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Cancer in Singapore Cervical Cancer

Cervical Cancer Stages

Cervical cancer stages

What Is Cervical Cancer?

The cervical cancer cells develop in the cervix, which is the lower portion of the uterus that attaches to the vagina. Most cervical cancers are brought on by different strains of the sexually transmitted infection known as the human papillomavirus (HPV). It is the 10th most common cancer in women in Singapore. In this article, we discuss cervical cancer stages.

Cervical Cancer Stages

Staging characterises or categorises a malignancy based on the location and the extent of the cancer when it is first detected. This is sometimes referred to as cancer’s extent. Test results and examination results are used to determine the tumour’s size, the organ’s affected regions, whether the cancer has progressed beyond its original site, and the locations of any distant metastases. The stage is used by the doctor to plan your care and predict your prognosis.

The FIGO (International Federation of Gynecology and Obstetrics) staging system is the most popular staging method for cervical cancer. Four phases are present in cervical cancer. Roman numerals I, II, III, and IV are frequently used to denote stages 1 through 4. In general, the more advanced the stage, the more widely cancer has spread.

Doctors may use the terms local, regional, or distant when characterising the stage. Local refers to the cancer being contained to the cervix and not have spread to other body organs. Regional refers to areas around or surrounding the cervix, such as the pelvis or vagina. Distant refers to being outside of the pelvis and farther away from the cervix.

Stage IA – The cervix’s tumour can be seen under a microscope. The tumour is only 5 mm deep and 7 mm in diameter at its largest.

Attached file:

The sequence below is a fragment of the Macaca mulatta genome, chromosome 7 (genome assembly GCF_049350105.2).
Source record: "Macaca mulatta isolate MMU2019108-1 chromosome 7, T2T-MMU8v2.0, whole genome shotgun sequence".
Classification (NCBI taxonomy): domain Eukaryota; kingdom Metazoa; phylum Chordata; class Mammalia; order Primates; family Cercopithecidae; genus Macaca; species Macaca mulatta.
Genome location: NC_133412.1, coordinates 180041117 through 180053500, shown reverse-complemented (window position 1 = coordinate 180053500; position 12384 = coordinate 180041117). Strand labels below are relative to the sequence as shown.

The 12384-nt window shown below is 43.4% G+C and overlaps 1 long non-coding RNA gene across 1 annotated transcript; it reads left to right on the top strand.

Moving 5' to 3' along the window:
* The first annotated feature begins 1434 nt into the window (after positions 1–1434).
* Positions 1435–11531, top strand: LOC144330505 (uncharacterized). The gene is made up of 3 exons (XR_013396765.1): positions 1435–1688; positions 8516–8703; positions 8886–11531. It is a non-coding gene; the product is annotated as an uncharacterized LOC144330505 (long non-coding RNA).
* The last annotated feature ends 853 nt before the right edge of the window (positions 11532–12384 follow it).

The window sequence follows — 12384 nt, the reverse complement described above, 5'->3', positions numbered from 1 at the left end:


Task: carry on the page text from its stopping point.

Stage IA1 – The tumour is only 3 mm deep and 7 mm in diameter at its largest.

Stage IA2 – The tumour is larger than 3 mm, however, it is not deeper than 5 mm or wider than 7 mm.

Stage IB – The cervix-located tumour is larger than a stage 1A tumour and can either be visible without a microscope or only under a microscope.

Stage IB1 – The tumour’s widest point is less than 4 cm.

Stage IB2 – The tumour’s widest point measures more than 4 cm.

Stage IIA – The tumour has spread outside the cervix and the uterus but hasn’t penetrated the pelvic or vaginal lower walls. Additionally, it hasn’t developed into tissues close to the uterus and cervix (called the parametria).

Stage IIA1 – The tumour’s widest point is less than 4 cm.

Stage IIA2 – The tumour’s widest point measures more than 4 cm.

Stage IIB – The tissues close to the cervix and uterus are where the tumour has spread from the cervix uterus. The tumour has not spread to the lower portion of the vagina or to the pelvic walls.

Stage IIIA – The tumour has spread into the lower vagina, but not to the pelvic walls.

Stage IIIB – The tumour has penetrated the pelvic walls, blocked a ureter (the tube that transports urine from the kidney to the bladder), increased kidney size (hydronephrosis), or affected the proper functioning of a kidney.

Stage IVA – The tumour has extended outside of the pelvis, into the bladder, or into the rectum.

Stage IVB – Cancer has metastasized to distant sites on the body, such as lymph nodes outside the pelvis, the lungs, the liver, or the bone (this is referred to as distant metastasis).

Cervical Cancer Stages Statistics In Singapore

The National Cancer Registry Annual Report 2019 indicates that the bulk of cervical cancer stages in Singapore are Stage I (36.5%) and Stage II (29.8%) cases for the period 2018-2019. However, this is a drop from the period 2003-2007 which saw 46% of cervical cancer incidences being diagnosed at Stage I and 26% at Stage II.

Stage I cervical cancer has very good 5-year survival rate about 80-90%. The survival rate drops as the stages advance. If discovered as Stage II cervical cancer, the survival rate can still be around 50-65%. However, if it is discovered late, the survival rates drop to 25-35% for Stage III and less than 15% for Stage IV.

Further Reading on Cervical Cancer

This article is informative only and is not intended to be a substitute for professional medical advice, diagnosis, or treatment, and should never be relied upon for specific medical advice.